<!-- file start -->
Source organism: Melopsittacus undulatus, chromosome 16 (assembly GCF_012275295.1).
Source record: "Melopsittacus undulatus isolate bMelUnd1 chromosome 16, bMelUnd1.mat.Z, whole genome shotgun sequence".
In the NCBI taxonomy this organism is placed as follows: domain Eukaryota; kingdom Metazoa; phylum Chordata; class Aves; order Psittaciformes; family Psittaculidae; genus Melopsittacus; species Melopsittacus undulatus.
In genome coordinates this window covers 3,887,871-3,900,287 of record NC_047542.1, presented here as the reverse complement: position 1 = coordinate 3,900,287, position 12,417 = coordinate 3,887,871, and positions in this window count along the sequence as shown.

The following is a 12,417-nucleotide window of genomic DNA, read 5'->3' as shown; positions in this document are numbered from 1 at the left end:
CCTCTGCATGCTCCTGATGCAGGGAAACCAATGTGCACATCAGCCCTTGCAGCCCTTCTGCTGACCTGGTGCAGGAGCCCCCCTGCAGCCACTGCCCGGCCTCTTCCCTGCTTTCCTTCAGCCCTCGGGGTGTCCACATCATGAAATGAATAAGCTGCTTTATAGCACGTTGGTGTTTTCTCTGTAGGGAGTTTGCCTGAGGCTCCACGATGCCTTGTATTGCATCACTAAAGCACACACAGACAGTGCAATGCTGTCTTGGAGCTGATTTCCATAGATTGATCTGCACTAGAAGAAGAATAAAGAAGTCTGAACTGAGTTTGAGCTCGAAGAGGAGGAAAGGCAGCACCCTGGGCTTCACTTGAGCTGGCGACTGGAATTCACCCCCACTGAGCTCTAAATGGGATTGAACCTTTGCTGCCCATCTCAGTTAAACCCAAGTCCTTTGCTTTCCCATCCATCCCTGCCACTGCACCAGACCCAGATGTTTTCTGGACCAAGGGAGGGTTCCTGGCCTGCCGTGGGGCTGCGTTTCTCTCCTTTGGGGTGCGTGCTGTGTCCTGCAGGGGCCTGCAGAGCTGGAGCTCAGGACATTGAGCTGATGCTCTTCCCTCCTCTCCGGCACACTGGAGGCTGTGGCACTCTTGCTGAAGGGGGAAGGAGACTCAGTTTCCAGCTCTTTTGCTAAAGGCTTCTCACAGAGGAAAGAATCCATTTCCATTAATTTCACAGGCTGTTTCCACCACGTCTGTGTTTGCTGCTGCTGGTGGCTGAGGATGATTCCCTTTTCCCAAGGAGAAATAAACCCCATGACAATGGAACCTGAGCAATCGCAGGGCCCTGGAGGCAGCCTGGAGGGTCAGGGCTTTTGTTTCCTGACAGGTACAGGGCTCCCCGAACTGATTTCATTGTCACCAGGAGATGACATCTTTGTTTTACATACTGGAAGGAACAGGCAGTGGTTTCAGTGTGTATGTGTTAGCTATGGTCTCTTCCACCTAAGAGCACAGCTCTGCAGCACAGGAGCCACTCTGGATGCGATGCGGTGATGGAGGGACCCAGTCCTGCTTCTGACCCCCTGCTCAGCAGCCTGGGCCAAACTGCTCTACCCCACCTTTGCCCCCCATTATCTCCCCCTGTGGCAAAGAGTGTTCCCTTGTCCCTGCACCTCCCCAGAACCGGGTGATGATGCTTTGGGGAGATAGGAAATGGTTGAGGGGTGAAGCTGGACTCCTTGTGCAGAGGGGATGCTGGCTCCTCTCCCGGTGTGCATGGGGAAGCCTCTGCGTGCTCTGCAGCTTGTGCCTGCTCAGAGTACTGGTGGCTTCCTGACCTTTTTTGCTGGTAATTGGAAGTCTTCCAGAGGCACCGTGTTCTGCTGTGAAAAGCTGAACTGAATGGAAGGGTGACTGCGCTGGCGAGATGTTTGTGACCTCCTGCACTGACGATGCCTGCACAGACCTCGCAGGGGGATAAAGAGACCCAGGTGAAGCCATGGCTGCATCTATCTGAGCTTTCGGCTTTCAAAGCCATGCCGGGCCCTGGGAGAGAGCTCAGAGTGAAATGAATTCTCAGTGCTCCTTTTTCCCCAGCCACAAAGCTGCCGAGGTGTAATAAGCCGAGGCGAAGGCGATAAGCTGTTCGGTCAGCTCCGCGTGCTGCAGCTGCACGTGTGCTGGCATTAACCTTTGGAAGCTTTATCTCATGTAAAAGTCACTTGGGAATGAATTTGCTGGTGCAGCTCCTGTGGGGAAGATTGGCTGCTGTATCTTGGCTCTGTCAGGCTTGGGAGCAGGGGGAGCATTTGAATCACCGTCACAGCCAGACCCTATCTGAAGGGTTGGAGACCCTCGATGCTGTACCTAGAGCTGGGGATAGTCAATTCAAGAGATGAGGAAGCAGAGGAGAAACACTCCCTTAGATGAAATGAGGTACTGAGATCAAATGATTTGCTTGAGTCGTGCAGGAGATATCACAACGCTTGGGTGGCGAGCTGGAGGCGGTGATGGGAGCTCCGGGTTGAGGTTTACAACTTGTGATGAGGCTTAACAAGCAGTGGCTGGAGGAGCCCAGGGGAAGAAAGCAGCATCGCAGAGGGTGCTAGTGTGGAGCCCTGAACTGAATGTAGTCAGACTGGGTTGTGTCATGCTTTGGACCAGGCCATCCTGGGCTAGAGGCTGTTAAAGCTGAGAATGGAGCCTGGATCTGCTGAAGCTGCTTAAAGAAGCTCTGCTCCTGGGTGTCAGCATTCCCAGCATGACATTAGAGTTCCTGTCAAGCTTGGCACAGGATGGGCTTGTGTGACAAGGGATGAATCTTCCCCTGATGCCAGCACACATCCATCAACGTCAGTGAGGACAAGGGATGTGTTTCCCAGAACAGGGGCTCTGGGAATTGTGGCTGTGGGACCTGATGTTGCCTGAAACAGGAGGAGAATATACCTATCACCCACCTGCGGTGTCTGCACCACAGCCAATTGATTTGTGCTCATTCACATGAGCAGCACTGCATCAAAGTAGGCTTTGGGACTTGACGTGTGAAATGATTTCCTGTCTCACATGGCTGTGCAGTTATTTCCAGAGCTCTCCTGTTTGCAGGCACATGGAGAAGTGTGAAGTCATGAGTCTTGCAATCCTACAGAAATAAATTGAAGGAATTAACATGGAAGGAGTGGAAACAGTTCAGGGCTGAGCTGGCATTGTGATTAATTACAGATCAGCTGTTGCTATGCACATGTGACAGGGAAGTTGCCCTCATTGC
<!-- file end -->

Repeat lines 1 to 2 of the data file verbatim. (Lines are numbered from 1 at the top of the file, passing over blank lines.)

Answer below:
Source organism: Melopsittacus undulatus, chromosome 16 (assembly GCF_012275295.1).
Source record: "Melopsittacus undulatus isolate bMelUnd1 chromosome 16, bMelUnd1.mat.Z, whole genome shotgun sequence".